In other words, it's ultimately much more important to be in the market at the right time than to try to be out of the market at any time.
And finally, if you've put together a healthy Foolish portfolio, and have enjoyed returns above 60% so far this year, as the Fool has, think about some worst-case scenarios. If the market were to drop by a whopping 50% tomorrow, and all our stocks dropped by 50% as well, the Fool would still have a 50% return for the past two years! Not bad! And we'd of course still be invested for the certain rebound to come.
So if a chicken skitters past you clucking about the end of the market as we know it (perhaps a chicken with big, permed hair, or one with little hair at all) -- just turn away and let the little bells in your cap jingle. You're a Fool -- and if the sky is falling, let it fall! It'll be back up again soon enough.
Notable in the news was the fact that General Motors announced North American production estimates for the first quarter of fiscal 1997. The company estimates a 16% increase from last year. GM also announced it expects to build 5.2 million cars and trucks this year, total, in North America. That's a 7.7% decrease from 1995, and is likely the news that caused the stock to fall today.
This giant Foolish Four holding, though, is not going away, and the labor problems are mostly behind GM now. 1997 should be a brighter year.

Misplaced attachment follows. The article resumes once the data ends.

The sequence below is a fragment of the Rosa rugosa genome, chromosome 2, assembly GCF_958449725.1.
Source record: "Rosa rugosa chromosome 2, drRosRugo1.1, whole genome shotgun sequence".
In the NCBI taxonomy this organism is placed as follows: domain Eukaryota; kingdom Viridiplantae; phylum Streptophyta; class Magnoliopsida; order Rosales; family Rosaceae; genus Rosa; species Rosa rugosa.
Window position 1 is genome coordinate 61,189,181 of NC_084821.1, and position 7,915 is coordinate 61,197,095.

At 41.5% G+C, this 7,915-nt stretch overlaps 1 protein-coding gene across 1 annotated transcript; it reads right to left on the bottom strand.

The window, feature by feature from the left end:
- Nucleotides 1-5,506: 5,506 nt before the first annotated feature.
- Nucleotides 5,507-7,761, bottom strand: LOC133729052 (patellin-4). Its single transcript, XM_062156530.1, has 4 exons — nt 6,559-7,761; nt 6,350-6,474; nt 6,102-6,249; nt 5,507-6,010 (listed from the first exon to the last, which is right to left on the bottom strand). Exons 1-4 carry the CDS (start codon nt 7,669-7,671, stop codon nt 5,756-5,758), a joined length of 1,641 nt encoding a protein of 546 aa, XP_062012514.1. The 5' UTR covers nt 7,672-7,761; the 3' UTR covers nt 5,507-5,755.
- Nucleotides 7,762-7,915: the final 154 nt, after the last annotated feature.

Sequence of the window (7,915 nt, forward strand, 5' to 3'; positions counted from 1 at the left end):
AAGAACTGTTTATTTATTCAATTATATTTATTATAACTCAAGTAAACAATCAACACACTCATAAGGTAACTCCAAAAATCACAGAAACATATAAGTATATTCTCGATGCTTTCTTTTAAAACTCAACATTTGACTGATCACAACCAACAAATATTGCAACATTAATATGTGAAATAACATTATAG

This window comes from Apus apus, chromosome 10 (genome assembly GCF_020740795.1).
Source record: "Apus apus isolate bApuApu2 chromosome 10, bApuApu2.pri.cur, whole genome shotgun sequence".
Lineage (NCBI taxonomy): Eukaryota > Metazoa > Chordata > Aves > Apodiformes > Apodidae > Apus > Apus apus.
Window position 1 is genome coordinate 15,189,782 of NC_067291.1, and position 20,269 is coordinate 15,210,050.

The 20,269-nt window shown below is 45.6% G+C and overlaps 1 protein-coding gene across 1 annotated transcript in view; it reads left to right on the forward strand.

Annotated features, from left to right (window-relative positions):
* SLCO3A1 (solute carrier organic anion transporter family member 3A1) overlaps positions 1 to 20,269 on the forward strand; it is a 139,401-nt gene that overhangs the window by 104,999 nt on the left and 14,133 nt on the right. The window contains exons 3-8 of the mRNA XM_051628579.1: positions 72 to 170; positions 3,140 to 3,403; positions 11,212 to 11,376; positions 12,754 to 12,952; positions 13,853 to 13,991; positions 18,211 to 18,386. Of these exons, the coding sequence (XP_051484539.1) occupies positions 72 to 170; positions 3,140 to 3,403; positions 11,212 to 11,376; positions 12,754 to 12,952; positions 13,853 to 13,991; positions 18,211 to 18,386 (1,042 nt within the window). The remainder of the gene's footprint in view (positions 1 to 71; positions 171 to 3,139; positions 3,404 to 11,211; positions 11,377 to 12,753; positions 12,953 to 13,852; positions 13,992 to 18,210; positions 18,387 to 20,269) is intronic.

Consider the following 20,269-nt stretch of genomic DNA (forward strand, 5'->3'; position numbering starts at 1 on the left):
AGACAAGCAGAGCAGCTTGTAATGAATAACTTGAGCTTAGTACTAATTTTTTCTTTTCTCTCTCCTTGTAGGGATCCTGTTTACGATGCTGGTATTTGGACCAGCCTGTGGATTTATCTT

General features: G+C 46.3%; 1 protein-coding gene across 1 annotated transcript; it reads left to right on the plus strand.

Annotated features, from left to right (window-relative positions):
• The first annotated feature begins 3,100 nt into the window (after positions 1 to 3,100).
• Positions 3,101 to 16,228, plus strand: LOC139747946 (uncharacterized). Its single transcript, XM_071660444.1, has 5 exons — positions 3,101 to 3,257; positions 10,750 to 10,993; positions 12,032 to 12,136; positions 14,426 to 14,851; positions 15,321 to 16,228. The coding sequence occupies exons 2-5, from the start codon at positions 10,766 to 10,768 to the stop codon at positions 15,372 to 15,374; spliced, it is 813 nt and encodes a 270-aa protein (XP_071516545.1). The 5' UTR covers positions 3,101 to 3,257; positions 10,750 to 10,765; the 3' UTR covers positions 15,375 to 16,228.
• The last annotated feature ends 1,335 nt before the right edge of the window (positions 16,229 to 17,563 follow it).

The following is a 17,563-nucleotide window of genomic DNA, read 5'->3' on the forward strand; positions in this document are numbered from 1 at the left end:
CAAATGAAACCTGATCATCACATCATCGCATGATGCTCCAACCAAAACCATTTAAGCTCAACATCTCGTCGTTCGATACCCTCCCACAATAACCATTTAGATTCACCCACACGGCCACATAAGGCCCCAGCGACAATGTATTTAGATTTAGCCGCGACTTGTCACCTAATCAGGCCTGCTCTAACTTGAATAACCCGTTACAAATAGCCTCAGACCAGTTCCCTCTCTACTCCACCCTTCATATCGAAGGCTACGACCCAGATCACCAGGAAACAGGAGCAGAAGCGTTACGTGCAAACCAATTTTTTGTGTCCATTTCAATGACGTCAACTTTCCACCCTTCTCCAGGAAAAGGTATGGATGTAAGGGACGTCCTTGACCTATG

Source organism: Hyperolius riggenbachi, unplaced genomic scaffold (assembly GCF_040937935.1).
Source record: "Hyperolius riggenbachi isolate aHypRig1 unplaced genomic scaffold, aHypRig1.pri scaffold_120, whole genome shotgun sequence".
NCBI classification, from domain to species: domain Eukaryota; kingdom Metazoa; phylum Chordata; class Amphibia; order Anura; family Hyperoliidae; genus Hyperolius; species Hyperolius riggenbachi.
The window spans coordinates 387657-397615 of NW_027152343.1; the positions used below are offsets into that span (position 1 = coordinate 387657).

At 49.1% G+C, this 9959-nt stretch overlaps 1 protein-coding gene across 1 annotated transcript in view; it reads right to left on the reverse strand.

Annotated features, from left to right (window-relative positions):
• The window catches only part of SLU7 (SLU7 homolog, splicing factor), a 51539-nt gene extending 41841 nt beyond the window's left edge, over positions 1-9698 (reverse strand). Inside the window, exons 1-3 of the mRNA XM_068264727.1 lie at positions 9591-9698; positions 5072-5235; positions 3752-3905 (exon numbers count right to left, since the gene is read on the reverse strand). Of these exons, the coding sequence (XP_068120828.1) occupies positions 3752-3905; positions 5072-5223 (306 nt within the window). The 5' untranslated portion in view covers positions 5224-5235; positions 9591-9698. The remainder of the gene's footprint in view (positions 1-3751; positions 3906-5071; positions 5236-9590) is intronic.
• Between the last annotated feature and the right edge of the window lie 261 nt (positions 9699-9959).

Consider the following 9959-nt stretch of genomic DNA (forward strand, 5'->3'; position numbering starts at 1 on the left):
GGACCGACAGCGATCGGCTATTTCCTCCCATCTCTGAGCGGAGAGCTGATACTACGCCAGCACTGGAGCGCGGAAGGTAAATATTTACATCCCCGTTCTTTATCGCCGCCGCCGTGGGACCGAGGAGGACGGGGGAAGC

To close: In the end, the only certain way to successfully invest in the market is to be in the market at all times, and for a long time.
Have a Foolish weekend!
Stock Change Bid ------------------- AOL -1 1/8 38.88 T + 1/8 38.63 ATCT - 3/8 14.50 CHV -1 5/8 64.38 GM -2 3/8 56.50 IOM - 3/8 23.38 KLAC - 7/8 34.88 LU + 1/8 49.13 MMM - 7/8 81.63 COMS - 7/8 78.88
Day Month Year History FOOL -1.97% 2.83% 60.85% 200.34% S&P 500 -0.64% -2.30% 20.08% 61.34% NASDAQ -0.96% -0.38% 22.39% 78.80% Rec'd # Security In At Now Change 5/17/95 2010 Iomega Cor 2.52 23.38 827.96% 8/5/94 680 AmOnline 7.27 38.88 434.52% 8/13/96 250 3Com Corp. 46.86 78.88 68.32% 8/11/95 125 Chevron 50.28 64.38 28.02% 8/12/96 110 Minn M&M 65.68 81.63 24.28% 8/12/96 280 Gen'l Moto 51.97 56.50 8.71% 10/1/96 42 LucentTech 47.62 49.13 3.17% 8/12/96 130 AT&T 39.58 38.63 -2.41% 8/24/95 130 KLA Instrm 44.71 34.88 -22.00% 10/22/96 600 ATC Comm. 22.94 14.50 -36.78% Rec'd # Security In At Value Change 5/17/95 2010 Iomega Cor 5063.13 46983.75 $41920.62 8/5/94 680 AmOnline 4945.56 26435.00 $21489.44 8/13/96 250 3Com Corp. 11714.99 19718.75 $8003.76 8/11/95 125 Chevron 6285.61 8046.88 $1761.27 8/12/96 110 Minn M&M 7224.44 8978.75 $1754.31 8/12/96 280 Gen'l Moto 14552.49 15820.00 $1267.51 10/1/96 42 LucentTech 1999.88 2063.25 $63.37 8/12/96 130 AT&T 5145.11 5021.25 -$123.86 8/24/95 130 KLA Instrm 5812.49 4533.75 -$1278.74 10/22/96 600 ATC Comm. 13761.50 8700.00 -$5061.50 CASH $3870.12 TOTAL $150171.50 Transmitted: 12/6/96